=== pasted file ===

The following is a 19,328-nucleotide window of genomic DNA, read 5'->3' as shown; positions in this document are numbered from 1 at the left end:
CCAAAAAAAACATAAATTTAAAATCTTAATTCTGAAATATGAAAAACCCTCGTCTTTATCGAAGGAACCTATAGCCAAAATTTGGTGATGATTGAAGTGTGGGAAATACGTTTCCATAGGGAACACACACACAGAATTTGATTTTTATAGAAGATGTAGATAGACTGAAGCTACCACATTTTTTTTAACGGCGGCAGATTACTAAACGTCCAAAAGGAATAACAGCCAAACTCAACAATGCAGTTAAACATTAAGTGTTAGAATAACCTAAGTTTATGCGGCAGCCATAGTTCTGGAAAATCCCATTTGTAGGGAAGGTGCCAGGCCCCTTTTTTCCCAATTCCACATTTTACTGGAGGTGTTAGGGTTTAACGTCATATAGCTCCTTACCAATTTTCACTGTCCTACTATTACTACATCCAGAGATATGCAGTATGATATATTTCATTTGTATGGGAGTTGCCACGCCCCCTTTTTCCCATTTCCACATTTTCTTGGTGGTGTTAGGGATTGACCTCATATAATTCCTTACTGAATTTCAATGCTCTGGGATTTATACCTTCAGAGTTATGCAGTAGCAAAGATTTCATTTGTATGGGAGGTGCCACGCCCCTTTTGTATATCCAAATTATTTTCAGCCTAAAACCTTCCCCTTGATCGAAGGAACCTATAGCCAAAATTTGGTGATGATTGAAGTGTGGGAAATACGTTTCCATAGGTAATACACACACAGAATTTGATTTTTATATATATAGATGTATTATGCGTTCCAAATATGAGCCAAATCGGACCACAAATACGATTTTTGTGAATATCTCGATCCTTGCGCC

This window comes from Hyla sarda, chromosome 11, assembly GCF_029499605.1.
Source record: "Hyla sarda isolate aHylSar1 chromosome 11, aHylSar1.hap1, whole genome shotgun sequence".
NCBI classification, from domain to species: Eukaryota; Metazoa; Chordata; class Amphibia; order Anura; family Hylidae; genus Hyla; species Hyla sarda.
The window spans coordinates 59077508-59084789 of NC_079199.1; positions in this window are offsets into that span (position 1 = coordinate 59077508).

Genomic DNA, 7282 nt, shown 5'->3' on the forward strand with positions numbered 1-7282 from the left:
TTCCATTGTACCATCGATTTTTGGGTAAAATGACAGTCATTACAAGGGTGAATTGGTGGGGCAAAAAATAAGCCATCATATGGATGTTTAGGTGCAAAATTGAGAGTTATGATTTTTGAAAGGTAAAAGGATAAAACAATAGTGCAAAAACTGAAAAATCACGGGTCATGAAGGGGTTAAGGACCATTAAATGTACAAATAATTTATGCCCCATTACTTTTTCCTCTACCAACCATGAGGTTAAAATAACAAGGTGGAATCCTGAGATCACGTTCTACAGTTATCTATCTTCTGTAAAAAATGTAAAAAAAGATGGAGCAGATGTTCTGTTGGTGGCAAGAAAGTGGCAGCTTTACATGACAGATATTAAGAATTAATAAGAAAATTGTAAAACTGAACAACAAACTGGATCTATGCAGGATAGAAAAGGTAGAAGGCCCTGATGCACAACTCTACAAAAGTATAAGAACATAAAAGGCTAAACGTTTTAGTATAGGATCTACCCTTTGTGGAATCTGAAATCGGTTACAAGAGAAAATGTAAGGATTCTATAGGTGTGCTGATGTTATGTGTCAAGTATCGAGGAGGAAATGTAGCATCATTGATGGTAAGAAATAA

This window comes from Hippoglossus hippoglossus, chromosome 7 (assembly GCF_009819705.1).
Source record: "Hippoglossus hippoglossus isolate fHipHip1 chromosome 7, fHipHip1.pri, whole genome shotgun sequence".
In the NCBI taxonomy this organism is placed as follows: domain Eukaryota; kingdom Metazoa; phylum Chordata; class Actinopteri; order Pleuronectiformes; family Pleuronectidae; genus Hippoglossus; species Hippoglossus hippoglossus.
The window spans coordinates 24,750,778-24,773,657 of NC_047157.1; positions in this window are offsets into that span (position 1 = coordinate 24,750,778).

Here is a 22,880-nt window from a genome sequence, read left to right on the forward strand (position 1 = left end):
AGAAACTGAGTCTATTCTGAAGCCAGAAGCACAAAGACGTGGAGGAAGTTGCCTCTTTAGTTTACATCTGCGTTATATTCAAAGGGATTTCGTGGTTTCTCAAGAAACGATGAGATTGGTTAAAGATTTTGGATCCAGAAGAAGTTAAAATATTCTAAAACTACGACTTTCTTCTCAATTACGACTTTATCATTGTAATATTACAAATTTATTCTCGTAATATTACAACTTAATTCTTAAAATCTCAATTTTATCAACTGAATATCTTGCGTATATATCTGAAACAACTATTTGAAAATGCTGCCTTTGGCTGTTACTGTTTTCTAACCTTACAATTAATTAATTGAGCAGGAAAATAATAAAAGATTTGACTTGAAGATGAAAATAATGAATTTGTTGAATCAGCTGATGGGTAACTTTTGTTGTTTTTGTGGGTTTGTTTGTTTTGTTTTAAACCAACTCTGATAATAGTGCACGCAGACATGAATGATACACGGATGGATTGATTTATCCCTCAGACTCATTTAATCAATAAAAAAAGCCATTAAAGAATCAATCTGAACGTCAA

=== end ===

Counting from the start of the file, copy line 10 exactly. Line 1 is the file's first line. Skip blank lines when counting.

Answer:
Source record: "Hippoglossus hippoglossus isolate fHipHip1 chromosome 7, fHipHip1.pri, whole genome shotgun sequence".